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The Documenta 15 set out to foster dialogue between the Global South and the Global North. But instead, the international contemporary art exhibition was rocked by an anti-Semitism scandal.

As curators at Documenta 15, the Indonesian collective Ruangrupa wanted to champion community and tolerance; to use art to initiate a dialogue between the Global South and the Global North.
But its “People’s Justice” banner, featuring shocking anti-Semitic stereotypes, caused an outcry.  After two days, the work was taken down. That wasn’t the end of it. Further examples of anti-Semitism were found in the featured artworks, including Palestinian propaganda films.
How did Germany respond to the controversy? The general director of Documenta, Sabine Schormann, resigned. But no one appeared to take full responsibility. Josef Schuster, the president of the Central Council of Jews in Germany, was appalled. He says state-sponsored art exhibitions should not be allowed to be a platform for anti-Semitism. Meanwhile, the director of the Anne Frank Educational Center, Meron Mendel, offered his services as an advisor, but gave up after just two weeks.
Documenta’s reputation suffered immensely. All 1500 participating artists felt implicated and saddened that the scandal overshadowed the exhibition’s original vision of a mutually supportive art scene, independent of the market. Documenta could have become a festival of cultures that redrew the map of the art world. Instead, it ended in irreconcilable differences.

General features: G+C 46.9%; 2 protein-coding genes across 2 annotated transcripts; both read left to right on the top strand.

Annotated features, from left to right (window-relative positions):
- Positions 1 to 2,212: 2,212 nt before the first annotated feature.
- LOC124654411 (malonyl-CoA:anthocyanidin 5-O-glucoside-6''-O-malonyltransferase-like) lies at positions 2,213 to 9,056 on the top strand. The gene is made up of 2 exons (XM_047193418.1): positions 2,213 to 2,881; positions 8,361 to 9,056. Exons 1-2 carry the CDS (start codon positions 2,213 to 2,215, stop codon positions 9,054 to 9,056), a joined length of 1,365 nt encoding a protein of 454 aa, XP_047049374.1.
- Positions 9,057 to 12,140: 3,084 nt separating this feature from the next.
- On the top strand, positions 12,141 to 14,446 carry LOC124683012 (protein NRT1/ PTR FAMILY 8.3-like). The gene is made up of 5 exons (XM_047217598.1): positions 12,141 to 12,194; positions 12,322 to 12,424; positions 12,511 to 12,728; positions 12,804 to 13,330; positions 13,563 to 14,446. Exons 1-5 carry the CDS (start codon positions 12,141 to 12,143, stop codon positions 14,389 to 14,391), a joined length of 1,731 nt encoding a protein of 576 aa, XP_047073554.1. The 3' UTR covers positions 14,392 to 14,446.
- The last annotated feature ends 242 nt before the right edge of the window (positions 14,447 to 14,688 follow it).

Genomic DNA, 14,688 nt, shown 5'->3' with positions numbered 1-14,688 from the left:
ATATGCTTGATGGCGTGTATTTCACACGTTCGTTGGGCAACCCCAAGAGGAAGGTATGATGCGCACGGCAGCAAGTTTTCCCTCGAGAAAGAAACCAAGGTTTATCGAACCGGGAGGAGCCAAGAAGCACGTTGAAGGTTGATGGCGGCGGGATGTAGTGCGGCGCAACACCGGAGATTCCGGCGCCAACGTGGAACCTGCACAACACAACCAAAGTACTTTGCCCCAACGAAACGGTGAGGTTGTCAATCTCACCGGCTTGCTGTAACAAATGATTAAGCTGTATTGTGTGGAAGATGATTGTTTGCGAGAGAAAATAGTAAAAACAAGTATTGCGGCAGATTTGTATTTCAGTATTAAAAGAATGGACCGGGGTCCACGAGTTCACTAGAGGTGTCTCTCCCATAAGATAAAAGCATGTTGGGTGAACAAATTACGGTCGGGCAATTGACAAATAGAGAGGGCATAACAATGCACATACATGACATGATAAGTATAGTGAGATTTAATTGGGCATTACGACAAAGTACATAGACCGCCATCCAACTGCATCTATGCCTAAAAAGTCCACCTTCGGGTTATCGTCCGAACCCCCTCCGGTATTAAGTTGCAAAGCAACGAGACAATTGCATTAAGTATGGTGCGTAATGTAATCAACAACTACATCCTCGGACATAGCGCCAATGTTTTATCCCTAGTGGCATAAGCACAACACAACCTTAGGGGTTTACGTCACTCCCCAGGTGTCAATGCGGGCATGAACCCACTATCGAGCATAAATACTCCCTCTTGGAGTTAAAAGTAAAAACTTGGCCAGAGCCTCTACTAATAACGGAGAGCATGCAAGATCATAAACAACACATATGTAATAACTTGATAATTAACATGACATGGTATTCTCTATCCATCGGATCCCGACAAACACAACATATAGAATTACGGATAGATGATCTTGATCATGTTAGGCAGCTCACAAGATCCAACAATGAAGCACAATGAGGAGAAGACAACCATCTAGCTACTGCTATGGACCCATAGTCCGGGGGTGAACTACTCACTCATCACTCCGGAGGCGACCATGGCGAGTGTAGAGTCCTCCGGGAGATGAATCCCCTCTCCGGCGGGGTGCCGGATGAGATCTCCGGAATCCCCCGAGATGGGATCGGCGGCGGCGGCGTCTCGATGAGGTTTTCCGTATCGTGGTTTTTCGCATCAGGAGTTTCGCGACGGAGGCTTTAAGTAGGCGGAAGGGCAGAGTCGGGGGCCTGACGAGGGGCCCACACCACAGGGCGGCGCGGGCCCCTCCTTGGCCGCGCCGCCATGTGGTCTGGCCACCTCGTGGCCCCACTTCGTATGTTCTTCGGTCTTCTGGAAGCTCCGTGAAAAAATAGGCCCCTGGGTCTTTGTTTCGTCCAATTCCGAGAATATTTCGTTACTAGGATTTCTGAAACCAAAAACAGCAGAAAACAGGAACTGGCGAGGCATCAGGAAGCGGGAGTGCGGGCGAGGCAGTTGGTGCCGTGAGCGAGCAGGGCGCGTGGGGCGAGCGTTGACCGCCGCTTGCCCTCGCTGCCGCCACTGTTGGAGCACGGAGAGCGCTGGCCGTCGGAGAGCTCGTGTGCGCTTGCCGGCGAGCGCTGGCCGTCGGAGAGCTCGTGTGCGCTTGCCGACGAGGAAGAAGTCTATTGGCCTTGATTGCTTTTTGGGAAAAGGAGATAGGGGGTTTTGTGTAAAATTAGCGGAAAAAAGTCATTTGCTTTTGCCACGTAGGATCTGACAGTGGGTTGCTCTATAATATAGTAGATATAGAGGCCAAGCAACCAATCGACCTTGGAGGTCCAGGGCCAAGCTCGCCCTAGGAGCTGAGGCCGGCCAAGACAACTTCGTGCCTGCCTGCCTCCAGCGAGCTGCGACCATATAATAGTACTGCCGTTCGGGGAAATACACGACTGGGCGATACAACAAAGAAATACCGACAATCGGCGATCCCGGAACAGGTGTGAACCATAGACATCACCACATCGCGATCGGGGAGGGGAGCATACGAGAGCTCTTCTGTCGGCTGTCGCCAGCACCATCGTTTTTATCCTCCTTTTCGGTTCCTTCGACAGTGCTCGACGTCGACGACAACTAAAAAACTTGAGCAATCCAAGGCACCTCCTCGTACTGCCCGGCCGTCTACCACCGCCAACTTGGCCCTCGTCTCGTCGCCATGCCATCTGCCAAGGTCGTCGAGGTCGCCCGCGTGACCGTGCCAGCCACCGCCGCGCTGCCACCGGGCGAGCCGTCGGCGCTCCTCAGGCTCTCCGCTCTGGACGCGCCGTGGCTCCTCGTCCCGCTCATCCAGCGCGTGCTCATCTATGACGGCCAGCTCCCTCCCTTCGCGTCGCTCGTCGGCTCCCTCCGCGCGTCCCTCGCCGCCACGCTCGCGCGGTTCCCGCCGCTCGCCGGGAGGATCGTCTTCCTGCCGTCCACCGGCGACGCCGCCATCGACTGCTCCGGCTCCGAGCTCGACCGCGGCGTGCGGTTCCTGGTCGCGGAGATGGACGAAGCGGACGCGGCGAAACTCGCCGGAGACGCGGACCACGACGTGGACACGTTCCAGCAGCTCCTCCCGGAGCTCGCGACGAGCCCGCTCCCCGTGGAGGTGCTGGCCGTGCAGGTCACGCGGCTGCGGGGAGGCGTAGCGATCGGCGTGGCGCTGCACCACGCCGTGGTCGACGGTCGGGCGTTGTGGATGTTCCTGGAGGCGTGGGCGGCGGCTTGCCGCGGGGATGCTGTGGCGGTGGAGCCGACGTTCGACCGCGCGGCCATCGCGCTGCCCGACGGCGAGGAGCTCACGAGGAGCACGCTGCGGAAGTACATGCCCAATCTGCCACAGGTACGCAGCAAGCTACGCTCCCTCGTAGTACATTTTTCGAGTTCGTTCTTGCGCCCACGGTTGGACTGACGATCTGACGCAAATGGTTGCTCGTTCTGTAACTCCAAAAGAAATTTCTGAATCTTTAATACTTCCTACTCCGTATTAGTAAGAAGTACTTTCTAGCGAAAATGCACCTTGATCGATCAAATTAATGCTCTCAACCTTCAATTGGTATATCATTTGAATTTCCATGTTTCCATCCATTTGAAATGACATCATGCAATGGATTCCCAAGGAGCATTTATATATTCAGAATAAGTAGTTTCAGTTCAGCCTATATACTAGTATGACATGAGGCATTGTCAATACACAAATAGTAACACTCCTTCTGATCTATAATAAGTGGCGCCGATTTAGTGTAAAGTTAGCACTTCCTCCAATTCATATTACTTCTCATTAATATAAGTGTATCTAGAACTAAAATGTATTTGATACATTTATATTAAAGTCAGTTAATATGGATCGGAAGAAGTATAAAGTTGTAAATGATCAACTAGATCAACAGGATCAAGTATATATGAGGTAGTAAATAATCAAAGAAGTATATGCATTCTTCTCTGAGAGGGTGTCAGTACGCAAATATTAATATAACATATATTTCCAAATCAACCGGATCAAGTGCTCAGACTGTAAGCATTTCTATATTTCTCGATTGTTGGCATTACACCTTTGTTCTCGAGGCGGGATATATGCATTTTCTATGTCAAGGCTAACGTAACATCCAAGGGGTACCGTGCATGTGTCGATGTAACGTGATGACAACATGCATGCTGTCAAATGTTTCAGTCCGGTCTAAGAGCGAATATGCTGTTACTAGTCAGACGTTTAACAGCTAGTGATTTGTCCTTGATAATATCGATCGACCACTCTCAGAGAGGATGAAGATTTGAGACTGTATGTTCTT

Arts.21 talks to artists and organizers and asks where Documenta 15 went wrong.
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Documenta, Germany’s world-renowned exhibition of contemporary art, has spent the past 100 days trying to defend itself against accusations of antisemitism and censorship. As this year’s turbulent documenta fifteen draws to a close, it’s time to take stock.
Central Council of Jews President Josef Schuster spoke to DW about antisemitism scandals at the documenta art show. He pleads for more enlightenment and education.
Following the controversy surrounding an Indonesian artwork featuring antisemitic imagery that was removed from the international art show, experts came together to discuss antisemitism and art.
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